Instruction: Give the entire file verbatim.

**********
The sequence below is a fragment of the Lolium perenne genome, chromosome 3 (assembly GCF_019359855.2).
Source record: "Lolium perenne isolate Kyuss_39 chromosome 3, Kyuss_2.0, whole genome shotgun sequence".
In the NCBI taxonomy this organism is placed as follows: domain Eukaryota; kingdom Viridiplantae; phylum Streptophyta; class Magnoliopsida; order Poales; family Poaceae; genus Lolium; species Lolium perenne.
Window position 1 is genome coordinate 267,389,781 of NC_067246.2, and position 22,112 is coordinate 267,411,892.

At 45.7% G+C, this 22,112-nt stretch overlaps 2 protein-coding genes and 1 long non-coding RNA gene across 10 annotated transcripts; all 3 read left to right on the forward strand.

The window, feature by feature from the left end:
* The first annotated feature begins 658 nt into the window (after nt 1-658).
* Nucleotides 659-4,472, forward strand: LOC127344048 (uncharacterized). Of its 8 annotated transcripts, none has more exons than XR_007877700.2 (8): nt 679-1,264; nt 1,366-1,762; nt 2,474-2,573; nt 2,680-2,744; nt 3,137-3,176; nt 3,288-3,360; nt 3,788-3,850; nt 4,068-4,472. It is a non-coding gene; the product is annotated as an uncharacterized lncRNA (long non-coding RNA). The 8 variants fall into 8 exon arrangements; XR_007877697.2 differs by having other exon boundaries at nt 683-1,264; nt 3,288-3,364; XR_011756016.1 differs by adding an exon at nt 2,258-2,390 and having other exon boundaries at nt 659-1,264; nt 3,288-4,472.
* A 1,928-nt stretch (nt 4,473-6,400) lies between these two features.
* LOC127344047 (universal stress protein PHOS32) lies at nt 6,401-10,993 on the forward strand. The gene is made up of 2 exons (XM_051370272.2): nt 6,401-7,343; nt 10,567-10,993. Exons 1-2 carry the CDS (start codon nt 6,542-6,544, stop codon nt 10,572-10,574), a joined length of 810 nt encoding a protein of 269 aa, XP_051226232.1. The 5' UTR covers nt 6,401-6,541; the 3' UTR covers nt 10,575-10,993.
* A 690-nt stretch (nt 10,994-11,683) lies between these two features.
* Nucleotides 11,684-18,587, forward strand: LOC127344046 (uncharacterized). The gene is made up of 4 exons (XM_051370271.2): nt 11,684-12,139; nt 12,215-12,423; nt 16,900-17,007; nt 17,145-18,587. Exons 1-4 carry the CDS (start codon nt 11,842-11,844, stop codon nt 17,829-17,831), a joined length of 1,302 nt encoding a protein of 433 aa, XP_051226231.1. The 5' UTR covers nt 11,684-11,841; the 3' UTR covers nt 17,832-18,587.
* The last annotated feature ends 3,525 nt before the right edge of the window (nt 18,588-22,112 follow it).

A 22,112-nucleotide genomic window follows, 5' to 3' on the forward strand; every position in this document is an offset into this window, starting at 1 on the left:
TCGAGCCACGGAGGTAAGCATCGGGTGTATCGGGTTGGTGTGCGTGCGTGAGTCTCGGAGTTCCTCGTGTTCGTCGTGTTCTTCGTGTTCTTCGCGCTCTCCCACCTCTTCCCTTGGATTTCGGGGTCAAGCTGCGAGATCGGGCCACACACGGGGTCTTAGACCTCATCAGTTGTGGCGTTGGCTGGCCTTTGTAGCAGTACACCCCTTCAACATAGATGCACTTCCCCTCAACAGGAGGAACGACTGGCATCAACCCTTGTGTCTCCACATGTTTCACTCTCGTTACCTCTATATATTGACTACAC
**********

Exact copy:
The sequence below is a fragment of the Lolium perenne genome, chromosome 3 (assembly GCF_019359855.2).
Source record: "Lolium perenne isolate Kyuss_39 chromosome 3, Kyuss_2.0, whole genome shotgun sequence".
In the NCBI taxonomy this organism is placed as follows: domain Eukaryota; kingdom Viridiplantae; phylum Streptophyta; class Magnoliopsida; order Poales; family Poaceae; genus Lolium; species Lolium perenne.
Window position 1 is genome coordinate 267,389,781 of NC_067246.2, and position 22,112 is coordinate 267,411,892.

At 45.7% G+C, this 22,112-nt stretch overlaps 2 protein-coding genes and 1 long non-coding RNA gene across 10 annotated transcripts; all 3 read left to right on the forward strand.

The window, feature by feature from the left end:
* The first annotated feature begins 658 nt into the window (after nt 1-658).
* Nucleotides 659-4,472, forward strand: LOC127344048 (uncharacterized). Of its 8 annotated transcripts, none has more exons than XR_007877700.2 (8): nt 679-1,264; nt 1,366-1,762; nt 2,474-2,573; nt 2,680-2,744; nt 3,137-3,176; nt 3,288-3,360; nt 3,788-3,850; nt 4,068-4,472. It is a non-coding gene; the product is annotated as an uncharacterized lncRNA (long non-coding RNA). The 8 variants fall into 8 exon arrangements; XR_007877697.2 differs by having other exon boundaries at nt 683-1,264; nt 3,288-3,364; XR_011756016.1 differs by adding an exon at nt 2,258-2,390 and having other exon boundaries at nt 659-1,264; nt 3,288-4,472.
* A 1,928-nt stretch (nt 4,473-6,400) lies between these two features.
* LOC127344047 (universal stress protein PHOS32) lies at nt 6,401-10,993 on the forward strand. The gene is made up of 2 exons (XM_051370272.2): nt 6,401-7,343; nt 10,567-10,993. Exons 1-2 carry the CDS (start codon nt 6,542-6,544, stop codon nt 10,572-10,574), a joined length of 810 nt encoding a protein of 269 aa, XP_051226232.1. The 5' UTR covers nt 6,401-6,541; the 3' UTR covers nt 10,575-10,993.
* A 690-nt stretch (nt 10,994-11,683) lies between these two features.
* Nucleotides 11,684-18,587, forward strand: LOC127344046 (uncharacterized). The gene is made up of 4 exons (XM_051370271.2): nt 11,684-12,139; nt 12,215-12,423; nt 16,900-17,007; nt 17,145-18,587. Exons 1-4 carry the CDS (start codon nt 11,842-11,844, stop codon nt 17,829-17,831), a joined length of 1,302 nt encoding a protein of 433 aa, XP_051226231.1. The 5' UTR covers nt 11,684-11,841; the 3' UTR covers nt 17,832-18,587.
* The last annotated feature ends 3,525 nt before the right edge of the window (nt 18,588-22,112 follow it).

A 22,112-nucleotide genomic window follows, 5' to 3' on the forward strand; every position in this document is an offset into this window, starting at 1 on the left:
TCGAGCCACGGAGGTAAGCATCGGGTGTATCGGGTTGGTGTGCGTGCGTGAGTCTCGGAGTTCCTCGTGTTCGTCGTGTTCTTCGTGTTCTTCGCGCTCTCCCACCTCTTCCCTTGGATTTCGGGGTCAAGCTGCGAGATCGGGCCACACACGGGGTCTTAGACCTCATCAGTTGTGGCGTTGGCTGGCCTTTGTAGCAGTACACCCCTTCAACATAGATGCACTTCCCCTCAACAGGAGGAACGACTGGCATCAACCCTTGTGTCTCCACATGTTTCACTCTCGTTACCTCTATATATTGACTACAC